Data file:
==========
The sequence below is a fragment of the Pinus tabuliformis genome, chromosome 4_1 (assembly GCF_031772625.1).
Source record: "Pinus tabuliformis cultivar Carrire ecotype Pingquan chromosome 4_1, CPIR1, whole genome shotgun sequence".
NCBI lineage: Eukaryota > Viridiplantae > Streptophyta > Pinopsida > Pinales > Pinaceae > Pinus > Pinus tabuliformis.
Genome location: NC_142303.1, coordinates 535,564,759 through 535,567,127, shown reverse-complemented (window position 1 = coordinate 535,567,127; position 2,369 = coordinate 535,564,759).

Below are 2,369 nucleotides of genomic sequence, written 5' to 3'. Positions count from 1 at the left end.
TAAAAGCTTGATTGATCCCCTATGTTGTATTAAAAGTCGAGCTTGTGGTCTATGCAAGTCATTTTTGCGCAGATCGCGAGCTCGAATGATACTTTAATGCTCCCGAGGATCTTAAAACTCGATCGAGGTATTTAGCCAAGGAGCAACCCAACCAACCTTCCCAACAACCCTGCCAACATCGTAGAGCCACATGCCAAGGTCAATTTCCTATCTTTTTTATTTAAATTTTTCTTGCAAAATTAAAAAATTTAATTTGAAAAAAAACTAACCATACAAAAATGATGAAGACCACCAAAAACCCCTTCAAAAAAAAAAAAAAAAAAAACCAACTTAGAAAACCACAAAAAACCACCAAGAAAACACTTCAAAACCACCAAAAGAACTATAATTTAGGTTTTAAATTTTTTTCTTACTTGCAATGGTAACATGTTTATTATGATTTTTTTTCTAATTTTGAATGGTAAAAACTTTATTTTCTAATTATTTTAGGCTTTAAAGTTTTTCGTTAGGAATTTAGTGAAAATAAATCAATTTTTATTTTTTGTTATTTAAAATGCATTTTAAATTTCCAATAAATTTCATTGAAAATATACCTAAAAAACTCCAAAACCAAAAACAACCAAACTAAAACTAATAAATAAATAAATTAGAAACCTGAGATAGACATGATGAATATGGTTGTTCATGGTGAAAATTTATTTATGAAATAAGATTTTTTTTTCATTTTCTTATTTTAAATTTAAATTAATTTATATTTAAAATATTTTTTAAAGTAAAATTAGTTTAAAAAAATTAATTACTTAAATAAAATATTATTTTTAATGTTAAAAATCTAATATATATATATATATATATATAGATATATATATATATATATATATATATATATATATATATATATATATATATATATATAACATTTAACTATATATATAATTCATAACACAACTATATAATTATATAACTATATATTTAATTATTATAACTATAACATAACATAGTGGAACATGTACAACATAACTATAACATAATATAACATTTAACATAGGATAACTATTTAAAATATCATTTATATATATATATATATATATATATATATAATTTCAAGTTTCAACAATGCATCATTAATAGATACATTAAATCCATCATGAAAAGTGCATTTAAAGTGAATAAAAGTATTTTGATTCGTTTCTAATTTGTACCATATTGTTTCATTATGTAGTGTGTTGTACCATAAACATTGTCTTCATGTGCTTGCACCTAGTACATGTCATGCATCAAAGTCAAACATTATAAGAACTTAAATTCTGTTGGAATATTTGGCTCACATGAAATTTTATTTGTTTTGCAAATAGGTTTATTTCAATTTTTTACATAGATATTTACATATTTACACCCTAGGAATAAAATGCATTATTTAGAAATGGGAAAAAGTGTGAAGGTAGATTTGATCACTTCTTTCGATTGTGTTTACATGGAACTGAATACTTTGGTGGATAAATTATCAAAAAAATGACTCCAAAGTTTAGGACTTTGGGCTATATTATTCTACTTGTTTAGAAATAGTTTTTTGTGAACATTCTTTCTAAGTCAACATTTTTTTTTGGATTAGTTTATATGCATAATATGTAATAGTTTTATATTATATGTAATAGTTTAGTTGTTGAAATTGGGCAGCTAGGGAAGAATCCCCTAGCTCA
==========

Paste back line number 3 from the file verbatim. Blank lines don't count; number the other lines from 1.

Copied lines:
NCBI lineage: Eukaryota > Viridiplantae > Streptophyta > Pinopsida > Pinales > Pinaceae > Pinus > Pinus tabuliformis.